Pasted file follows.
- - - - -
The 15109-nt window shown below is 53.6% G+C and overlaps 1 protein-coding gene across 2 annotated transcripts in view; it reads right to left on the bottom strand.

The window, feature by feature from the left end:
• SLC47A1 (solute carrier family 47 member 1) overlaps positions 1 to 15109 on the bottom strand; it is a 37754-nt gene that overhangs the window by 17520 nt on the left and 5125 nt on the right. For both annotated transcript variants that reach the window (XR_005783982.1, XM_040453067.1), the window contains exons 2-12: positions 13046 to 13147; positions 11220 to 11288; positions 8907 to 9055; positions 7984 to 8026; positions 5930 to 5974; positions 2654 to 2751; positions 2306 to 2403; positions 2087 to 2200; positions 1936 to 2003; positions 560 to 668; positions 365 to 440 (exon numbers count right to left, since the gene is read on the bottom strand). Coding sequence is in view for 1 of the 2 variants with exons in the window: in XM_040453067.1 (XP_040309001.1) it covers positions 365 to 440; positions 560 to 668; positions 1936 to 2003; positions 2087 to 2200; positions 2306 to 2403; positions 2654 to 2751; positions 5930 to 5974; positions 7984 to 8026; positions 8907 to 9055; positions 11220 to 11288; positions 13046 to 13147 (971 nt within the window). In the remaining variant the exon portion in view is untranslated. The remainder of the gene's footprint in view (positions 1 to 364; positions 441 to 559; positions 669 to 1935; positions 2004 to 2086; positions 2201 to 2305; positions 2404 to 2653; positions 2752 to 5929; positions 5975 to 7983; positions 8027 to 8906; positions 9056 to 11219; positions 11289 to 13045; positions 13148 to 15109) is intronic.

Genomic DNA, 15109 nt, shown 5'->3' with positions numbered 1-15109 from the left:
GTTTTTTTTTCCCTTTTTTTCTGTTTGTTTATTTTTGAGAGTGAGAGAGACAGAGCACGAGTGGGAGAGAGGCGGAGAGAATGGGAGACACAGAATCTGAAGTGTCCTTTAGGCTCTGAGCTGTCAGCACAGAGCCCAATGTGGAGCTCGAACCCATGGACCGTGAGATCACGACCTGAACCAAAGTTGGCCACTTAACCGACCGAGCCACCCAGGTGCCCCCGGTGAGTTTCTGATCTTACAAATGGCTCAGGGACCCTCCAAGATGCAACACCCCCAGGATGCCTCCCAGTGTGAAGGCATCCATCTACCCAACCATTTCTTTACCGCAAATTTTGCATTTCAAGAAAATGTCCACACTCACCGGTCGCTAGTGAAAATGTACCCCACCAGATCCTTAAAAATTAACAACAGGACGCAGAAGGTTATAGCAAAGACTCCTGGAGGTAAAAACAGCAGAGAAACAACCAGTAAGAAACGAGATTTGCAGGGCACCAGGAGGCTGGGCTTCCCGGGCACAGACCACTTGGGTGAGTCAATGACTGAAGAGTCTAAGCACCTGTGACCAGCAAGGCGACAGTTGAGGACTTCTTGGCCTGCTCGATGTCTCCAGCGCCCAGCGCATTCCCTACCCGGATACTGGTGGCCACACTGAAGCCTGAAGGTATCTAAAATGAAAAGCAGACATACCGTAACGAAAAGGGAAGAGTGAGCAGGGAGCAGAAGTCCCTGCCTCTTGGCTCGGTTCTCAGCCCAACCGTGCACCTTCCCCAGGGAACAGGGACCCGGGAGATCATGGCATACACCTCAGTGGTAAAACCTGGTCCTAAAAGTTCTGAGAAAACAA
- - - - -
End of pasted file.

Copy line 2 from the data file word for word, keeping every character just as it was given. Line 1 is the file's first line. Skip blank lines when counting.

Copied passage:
The window, feature by feature from the left end: